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Date of Award

Spring 2013

Document Type

Restricted Thesis: Campus only access

Degree Name

Bachelor of Arts


Political Science

First Advisor

Dr. Rick Mayes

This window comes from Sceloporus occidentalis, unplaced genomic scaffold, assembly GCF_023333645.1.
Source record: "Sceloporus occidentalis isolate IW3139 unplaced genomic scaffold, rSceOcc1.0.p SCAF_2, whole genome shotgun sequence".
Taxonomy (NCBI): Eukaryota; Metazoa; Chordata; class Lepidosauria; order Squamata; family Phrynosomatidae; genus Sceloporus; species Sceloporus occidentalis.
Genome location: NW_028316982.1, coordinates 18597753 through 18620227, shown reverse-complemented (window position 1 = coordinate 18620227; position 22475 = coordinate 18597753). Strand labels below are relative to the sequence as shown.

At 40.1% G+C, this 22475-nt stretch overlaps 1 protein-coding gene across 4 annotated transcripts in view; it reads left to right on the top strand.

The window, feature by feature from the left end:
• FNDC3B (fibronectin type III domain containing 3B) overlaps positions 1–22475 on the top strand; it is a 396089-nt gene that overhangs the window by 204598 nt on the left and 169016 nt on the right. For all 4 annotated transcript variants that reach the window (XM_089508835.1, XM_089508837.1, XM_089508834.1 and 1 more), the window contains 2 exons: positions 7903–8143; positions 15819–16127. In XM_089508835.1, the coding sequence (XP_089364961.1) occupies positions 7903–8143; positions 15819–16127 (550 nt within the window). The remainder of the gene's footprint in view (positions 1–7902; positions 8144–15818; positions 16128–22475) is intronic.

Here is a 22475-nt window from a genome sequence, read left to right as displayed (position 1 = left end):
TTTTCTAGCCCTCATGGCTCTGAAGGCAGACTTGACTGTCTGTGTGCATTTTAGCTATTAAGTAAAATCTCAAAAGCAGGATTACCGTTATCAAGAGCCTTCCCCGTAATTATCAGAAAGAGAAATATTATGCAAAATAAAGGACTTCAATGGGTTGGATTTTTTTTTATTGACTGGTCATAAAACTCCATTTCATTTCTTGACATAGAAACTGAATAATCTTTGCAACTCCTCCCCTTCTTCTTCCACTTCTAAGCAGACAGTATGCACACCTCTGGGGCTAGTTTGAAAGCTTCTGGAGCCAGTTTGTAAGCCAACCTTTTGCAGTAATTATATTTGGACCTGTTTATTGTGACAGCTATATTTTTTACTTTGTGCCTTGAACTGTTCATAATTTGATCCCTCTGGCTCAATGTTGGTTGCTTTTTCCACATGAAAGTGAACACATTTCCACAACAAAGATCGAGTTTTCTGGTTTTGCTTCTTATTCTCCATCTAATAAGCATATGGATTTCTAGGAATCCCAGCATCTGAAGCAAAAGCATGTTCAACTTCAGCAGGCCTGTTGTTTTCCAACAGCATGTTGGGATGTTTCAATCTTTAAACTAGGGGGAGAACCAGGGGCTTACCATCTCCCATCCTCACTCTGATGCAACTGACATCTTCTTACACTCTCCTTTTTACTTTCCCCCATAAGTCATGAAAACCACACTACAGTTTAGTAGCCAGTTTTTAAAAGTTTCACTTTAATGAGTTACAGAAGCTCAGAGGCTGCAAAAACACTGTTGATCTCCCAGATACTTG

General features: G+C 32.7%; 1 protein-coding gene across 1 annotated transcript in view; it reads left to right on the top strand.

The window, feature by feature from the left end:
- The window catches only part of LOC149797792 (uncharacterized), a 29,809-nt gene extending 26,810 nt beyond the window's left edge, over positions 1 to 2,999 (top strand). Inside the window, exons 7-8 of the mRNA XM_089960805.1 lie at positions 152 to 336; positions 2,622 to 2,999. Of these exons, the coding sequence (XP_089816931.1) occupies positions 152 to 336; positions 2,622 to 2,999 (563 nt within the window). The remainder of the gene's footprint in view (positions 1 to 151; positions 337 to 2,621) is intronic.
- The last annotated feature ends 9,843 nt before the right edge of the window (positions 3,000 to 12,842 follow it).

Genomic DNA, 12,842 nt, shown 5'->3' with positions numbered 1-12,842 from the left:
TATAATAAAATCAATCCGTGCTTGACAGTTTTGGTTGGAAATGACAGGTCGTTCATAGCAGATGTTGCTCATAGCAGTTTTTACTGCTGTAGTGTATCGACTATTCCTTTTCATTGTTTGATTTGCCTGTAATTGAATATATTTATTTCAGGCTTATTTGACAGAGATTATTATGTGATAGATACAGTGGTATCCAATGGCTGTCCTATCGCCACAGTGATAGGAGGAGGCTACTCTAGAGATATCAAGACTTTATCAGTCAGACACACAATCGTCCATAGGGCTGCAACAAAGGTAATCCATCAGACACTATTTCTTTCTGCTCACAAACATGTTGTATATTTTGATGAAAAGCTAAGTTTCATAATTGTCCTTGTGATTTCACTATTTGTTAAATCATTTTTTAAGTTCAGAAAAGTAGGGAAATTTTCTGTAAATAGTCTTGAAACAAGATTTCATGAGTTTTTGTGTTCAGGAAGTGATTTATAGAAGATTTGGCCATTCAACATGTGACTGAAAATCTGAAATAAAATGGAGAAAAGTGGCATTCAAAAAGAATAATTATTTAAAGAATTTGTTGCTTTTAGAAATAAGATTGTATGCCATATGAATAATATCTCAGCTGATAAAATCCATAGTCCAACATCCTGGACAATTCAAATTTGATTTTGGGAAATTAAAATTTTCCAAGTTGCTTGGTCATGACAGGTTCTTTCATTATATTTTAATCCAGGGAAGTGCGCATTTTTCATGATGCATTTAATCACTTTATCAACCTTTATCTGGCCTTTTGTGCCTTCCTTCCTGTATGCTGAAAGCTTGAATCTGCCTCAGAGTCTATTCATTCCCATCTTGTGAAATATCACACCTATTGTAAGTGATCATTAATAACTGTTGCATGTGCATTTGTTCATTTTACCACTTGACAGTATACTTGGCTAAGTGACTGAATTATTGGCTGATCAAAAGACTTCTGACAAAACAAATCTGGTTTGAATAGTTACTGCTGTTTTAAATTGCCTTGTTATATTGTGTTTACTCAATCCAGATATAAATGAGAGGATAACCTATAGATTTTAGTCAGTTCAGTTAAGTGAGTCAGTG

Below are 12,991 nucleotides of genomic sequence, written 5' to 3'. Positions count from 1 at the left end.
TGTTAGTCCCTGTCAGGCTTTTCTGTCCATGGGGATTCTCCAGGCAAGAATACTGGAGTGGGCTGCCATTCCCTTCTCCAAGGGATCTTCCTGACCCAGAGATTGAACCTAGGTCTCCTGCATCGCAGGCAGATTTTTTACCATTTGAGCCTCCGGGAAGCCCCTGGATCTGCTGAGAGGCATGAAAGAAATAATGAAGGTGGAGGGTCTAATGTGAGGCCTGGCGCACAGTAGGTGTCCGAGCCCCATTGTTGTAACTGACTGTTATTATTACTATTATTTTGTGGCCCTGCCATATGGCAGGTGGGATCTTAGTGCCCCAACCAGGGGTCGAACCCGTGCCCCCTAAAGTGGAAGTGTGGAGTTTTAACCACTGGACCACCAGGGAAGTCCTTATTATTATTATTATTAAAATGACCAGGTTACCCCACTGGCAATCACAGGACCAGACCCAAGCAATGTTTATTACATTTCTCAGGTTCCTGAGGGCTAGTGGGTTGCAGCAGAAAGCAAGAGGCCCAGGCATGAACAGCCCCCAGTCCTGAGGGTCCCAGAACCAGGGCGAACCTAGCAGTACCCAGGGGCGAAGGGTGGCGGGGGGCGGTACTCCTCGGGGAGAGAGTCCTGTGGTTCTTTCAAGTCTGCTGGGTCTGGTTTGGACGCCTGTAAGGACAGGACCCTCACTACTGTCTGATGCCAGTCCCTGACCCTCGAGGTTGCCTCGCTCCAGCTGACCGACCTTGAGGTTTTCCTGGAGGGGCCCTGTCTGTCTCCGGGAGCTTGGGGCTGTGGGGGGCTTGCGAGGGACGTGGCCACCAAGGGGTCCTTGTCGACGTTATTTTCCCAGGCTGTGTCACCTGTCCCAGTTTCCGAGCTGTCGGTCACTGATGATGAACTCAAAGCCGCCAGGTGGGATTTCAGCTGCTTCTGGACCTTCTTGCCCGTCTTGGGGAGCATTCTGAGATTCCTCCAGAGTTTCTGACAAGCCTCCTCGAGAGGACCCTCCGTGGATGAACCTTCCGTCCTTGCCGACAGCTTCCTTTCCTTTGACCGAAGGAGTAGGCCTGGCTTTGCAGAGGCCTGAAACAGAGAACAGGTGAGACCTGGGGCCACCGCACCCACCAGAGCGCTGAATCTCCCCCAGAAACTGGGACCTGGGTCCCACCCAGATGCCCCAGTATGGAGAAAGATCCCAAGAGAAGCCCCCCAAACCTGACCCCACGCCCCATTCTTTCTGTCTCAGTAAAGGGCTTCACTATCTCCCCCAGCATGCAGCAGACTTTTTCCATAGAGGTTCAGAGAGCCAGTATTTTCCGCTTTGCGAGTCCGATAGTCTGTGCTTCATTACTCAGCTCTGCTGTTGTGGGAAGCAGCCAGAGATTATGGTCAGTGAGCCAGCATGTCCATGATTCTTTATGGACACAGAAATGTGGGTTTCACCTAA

History will remember the summer of 2009 for many reasons. The World Health Organization deemed H1N1 a global pandemic. Air France flight 447 crashed into the Atlantic Ocean, killing all 228 passengers. The Honduran military ousted President Manuel Zelaya in a military coup. Michael Jackson died. With these events as a backdrop, a less sensational—yet enormously important—debate erupted in Washington, D.C. For the first time since 1994, the federal government attempted to draft comprehensive health reform legislation. Unfortunately, President Obama’s conciliatory campaign rhetoric never adequately translated into bipartisan action. By the August recess, legislators found themselves divided over issues such as cost, employer mandated insurance, and the public option. In town halls across the country, citizens and Congressmen yelled at one another as talk of “death panels” and “Nazi medicine” permeated the rooms. At one meeting, Senator Chuck Grassley (R-IA) stated, "There is some fear because in the House bill, there is counseling for end-of-life… We should not have a government program that determines if you're going to pull the plug on grandma.”1